Keeping the faith


Chronicling changes in our religious beliefs

Most of the congregation filtered in over the last 10 minutes, and a majority of them brought their children in winter coats, avoiding them from the chill frosting the grass on their front lawns and windshields.

Soft, acoustic guitar music plays through the sanctuary’s speakers, and at 10:25 a.m. on Dec. 4, those sitting in First Lutheran Church in Brookings at the confluence of 8th Street and Main Avenue are in dialogue with a collective emotion

sounding equal parts jovial and civil.

They take part in a “contemporary service” at the church, popularly known as Touchdown Jesus after the tall, painted mural of Jesus Christ standing elevated facing toward downtown.

On that morning, the early clouds break and illuminate the mural so brightly it appears computer-generated.

On the inside, Pastor Dave Schoeld walks up the stage in a beige sweater and says “Good Morning,” to which most below, especially the kids, shout “Good Morning!” in reply. Some laugh at the exuberance.

The sun begins to align itself with the building’s east windows, and by the time Schoeld begins his sermon its light gives the sanctuary’s large, metal-plated cross a shadowy glimmer and highlights the subtle contours of the symbol. The gold-colored edges look like it could cut flesh.

The congregation shakes hands, sings along with live music, takes communion and passes an offering plate in a choreographically determined way that seems to imply a routine and unanimous lack of confusion.

In this crowd, third and fourth-year SDSU students Betsy Hansen and Jace Harwood, Minnesota natives, sit in the fifth-to-last row. They walk in just after the service starts, but in fairness, it started a few minutes early.

Hansen and Harwood say they periodically attend church in Brookings, apart from their hometowns of Marshall and Jackson, Minn., but it isn’t routine. Hansen prefers her home church and admits that regular church attendance overall has seemed to take a hit during college.

“We’re college kids,” she says.

They represent evidence in a grander case study of the habits, beliefs and practices associated with college life. In a crowd dominated by husbands, wives, sons, daughters and even the elderly, a casual observer at Touchdown Jesus on that morning would conclusively find the least represented age bracket as 18 to 22-year-olds.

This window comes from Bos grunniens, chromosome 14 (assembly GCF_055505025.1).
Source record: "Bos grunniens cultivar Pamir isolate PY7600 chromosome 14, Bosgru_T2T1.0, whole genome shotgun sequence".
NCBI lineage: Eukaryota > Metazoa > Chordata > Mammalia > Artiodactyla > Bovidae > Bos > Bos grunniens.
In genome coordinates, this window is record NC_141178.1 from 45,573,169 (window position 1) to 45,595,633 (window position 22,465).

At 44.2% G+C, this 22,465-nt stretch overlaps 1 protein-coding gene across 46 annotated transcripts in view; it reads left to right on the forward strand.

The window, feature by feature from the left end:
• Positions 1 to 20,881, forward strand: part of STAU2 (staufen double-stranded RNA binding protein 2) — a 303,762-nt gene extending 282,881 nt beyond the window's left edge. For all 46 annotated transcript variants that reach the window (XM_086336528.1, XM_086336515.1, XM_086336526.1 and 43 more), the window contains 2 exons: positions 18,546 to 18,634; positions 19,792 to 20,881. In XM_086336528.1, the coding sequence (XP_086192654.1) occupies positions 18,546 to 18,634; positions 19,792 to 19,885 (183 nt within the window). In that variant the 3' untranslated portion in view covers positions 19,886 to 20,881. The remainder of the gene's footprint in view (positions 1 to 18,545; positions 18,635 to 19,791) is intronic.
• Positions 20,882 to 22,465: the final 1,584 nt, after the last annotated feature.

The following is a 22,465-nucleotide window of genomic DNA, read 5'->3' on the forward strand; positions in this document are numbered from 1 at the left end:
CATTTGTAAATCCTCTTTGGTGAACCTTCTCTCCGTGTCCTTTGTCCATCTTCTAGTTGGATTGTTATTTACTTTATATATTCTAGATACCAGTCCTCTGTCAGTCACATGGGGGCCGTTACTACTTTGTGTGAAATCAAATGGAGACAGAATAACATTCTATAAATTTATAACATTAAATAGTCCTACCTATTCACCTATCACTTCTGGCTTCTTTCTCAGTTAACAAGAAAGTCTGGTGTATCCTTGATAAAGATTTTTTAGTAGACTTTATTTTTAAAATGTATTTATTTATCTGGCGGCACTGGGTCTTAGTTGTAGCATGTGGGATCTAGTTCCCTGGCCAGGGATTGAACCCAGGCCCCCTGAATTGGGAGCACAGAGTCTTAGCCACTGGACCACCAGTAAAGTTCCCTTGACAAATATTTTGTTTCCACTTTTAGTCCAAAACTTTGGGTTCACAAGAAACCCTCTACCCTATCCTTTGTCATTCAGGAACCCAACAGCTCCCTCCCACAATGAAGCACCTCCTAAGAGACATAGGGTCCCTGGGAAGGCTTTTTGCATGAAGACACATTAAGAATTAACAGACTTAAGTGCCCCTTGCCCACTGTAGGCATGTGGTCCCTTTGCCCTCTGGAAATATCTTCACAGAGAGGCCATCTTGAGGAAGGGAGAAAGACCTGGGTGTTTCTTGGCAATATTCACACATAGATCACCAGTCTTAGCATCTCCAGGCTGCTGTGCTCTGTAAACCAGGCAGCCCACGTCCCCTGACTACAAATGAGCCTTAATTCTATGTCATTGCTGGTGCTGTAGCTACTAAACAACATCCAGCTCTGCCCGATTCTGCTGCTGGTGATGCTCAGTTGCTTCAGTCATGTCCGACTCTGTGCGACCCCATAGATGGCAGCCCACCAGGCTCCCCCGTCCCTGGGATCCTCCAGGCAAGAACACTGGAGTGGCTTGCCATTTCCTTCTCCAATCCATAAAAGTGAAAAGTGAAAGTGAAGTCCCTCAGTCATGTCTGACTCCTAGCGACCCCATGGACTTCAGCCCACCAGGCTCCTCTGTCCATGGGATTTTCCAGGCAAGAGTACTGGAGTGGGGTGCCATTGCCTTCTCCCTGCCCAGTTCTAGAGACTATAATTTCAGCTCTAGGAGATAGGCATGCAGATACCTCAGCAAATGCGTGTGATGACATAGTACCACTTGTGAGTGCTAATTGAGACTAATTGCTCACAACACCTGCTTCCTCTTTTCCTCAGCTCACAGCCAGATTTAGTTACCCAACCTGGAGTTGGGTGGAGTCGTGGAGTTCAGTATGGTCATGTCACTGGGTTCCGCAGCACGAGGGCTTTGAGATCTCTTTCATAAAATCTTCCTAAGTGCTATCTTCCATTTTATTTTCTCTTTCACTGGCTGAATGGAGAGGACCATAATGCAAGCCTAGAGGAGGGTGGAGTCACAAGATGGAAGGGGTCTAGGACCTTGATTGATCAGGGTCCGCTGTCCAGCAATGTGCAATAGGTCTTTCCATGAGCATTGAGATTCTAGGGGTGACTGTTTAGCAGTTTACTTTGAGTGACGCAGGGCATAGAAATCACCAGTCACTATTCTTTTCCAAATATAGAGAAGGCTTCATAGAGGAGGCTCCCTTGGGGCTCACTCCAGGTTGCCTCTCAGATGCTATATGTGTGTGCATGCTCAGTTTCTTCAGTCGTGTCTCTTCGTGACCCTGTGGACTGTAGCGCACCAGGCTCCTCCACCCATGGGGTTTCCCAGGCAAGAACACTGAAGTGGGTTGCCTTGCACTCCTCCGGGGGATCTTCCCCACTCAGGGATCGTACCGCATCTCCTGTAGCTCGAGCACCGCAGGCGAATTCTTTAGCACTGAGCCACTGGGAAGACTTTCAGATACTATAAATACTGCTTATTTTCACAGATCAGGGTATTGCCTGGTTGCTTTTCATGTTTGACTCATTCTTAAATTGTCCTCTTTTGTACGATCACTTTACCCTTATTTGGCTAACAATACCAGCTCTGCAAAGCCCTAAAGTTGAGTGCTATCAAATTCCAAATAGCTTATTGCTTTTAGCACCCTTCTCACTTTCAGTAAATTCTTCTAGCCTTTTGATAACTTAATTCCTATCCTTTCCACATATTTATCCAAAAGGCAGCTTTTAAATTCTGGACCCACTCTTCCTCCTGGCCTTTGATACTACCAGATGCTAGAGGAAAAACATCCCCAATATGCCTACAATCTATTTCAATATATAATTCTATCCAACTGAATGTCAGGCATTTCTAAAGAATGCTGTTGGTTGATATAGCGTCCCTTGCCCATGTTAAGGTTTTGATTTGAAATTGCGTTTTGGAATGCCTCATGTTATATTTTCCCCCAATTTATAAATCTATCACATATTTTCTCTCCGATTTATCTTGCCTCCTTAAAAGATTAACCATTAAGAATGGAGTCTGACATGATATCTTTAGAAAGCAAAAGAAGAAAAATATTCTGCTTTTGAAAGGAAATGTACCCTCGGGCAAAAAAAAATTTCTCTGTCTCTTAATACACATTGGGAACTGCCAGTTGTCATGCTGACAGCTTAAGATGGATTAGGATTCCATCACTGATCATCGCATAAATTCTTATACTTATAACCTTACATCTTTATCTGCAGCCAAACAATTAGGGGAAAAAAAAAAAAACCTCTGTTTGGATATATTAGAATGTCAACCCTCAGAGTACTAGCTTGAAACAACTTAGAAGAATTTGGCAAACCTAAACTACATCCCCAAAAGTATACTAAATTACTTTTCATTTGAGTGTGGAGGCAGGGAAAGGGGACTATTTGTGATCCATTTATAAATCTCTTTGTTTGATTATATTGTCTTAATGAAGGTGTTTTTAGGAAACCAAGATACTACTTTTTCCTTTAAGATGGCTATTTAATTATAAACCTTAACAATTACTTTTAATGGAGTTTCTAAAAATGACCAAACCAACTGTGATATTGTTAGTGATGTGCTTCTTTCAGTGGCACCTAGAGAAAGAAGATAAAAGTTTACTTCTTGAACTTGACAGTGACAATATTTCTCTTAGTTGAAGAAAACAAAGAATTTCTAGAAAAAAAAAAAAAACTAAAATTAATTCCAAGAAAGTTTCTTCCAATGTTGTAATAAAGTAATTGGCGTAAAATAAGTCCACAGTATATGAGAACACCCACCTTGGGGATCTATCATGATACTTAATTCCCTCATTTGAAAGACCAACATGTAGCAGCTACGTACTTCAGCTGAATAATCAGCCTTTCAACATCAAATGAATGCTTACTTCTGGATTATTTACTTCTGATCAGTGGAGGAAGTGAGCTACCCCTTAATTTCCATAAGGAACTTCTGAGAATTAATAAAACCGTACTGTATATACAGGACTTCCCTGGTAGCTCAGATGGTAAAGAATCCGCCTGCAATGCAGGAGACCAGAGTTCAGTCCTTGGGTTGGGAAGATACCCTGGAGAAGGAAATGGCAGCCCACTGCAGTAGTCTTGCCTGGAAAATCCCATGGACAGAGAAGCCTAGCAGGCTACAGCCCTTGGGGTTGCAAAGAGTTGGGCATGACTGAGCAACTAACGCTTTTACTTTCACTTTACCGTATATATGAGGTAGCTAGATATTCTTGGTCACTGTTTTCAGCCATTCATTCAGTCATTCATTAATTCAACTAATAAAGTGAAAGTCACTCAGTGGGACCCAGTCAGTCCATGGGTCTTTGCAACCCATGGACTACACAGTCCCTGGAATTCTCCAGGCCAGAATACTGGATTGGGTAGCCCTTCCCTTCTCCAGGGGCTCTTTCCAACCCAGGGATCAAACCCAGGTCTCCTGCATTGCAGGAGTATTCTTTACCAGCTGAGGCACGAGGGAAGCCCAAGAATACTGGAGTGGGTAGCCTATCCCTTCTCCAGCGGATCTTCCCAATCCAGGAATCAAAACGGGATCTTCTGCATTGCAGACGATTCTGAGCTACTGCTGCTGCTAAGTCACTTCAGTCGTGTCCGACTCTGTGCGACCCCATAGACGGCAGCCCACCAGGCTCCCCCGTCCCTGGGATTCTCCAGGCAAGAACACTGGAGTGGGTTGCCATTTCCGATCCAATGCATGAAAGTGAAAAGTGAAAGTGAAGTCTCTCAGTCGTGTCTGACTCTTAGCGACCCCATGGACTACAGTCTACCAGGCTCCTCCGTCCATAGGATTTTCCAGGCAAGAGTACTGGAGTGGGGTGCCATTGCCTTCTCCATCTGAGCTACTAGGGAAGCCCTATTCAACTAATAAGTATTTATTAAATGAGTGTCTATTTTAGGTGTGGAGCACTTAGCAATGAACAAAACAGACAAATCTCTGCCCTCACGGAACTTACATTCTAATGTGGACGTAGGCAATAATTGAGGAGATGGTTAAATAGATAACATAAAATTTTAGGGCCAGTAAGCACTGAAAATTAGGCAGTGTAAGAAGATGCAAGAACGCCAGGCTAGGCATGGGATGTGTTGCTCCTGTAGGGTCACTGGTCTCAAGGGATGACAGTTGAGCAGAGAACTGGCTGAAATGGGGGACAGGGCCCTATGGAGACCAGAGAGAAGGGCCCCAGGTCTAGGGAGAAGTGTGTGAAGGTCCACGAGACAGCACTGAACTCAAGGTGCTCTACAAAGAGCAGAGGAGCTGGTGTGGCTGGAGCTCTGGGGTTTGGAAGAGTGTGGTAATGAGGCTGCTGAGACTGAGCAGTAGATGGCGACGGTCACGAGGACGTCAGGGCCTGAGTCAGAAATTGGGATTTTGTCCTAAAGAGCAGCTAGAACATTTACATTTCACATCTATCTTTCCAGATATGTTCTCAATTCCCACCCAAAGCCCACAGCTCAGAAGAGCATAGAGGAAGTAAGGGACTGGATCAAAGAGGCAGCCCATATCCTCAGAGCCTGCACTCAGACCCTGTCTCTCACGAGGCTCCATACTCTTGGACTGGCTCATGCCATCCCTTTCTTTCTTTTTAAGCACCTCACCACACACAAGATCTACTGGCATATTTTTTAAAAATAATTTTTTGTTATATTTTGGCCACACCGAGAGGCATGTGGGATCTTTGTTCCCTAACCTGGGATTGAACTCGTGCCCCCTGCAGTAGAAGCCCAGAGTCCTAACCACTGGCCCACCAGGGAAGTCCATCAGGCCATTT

But like Hansen and Harwood, students at SDSU and all colleges are forced to take their faith on the road with them. The result can drastically reshape the complexion of a student’s entire religious conventions.

Some find a church or join an on-campus religious group and consider their faith stronger than it was years ago, or they find themselves back home for the same Sunday morning church proceeding they’ve had since childhood.

Others may find themselves caught up in a preponderance of social activities unearthed by individual freedom of choice associated with higher education. Away from home and away from Mom and Dad, those who used to attend church weekly may go months before attending again.

Others’ beliefs might completely change. Some may stop any beliefs for good.

Shoeld’s pacing the front of the aisles now, polling the members by a show of hands on the progress of their Holiday shopping and Christmas plans. It all circles around the preparation of life’s big events. How they just happen, he’ll describe.

“When do you know that you’re finally, fully ready?” Schoeld asks.

“When the day comes,” a child says.

“Great answer.”


The math of students’ religion

The SDSU student body is constituted from a majority of in-state students, with most other out-of-state students in neighboring states. Together, its collective childhood was largely based on Christian values – baptism, Sunday School, catechism, church youth group, confirmation and a belief in a son of God.

A survey conducted by The Collegian has revealed trends in the beliefs and the overall importance of faith and religion in an SDSU student’s life, from the time before they turned 18 to the moment they started attending college.

The results may surprise you.

Of the 235 respondents to the 10-question poll, almost 56 percent said they went to a church function on a weekly basis before they started in college.

After moving to Brookings, that weekly frequency dipped nearly in half to 29 percent, while nearly all other less-frequent options increased. To that end, those answering with “almost never,” “never,” or “only on religious holidays” more than doubled.

Right now, more than one-third of all SDSU students surveyed have almost completely abandoned their previous religious habits since starting college. And 18 percent overall said they’ve stopped going to church altogether.

That trend doesn’t particularly baffle sociologists, who are quick to allude to the time spent in college as being a transient moment in early adulthood.

“It doesn’t surprise me,” says sociology professor Ronald Stover. “But I think the interesting thing is to see if they start going back once they’ve completed school. I think what you’ll see is that some will start going back. You see a reflection of those results (of the survey) in going to class. In high school, kids had pressure to go to class or had outside pressure in going to class. They get here and all of a sudden Mommy and Daddy aren’t over their shoulder.”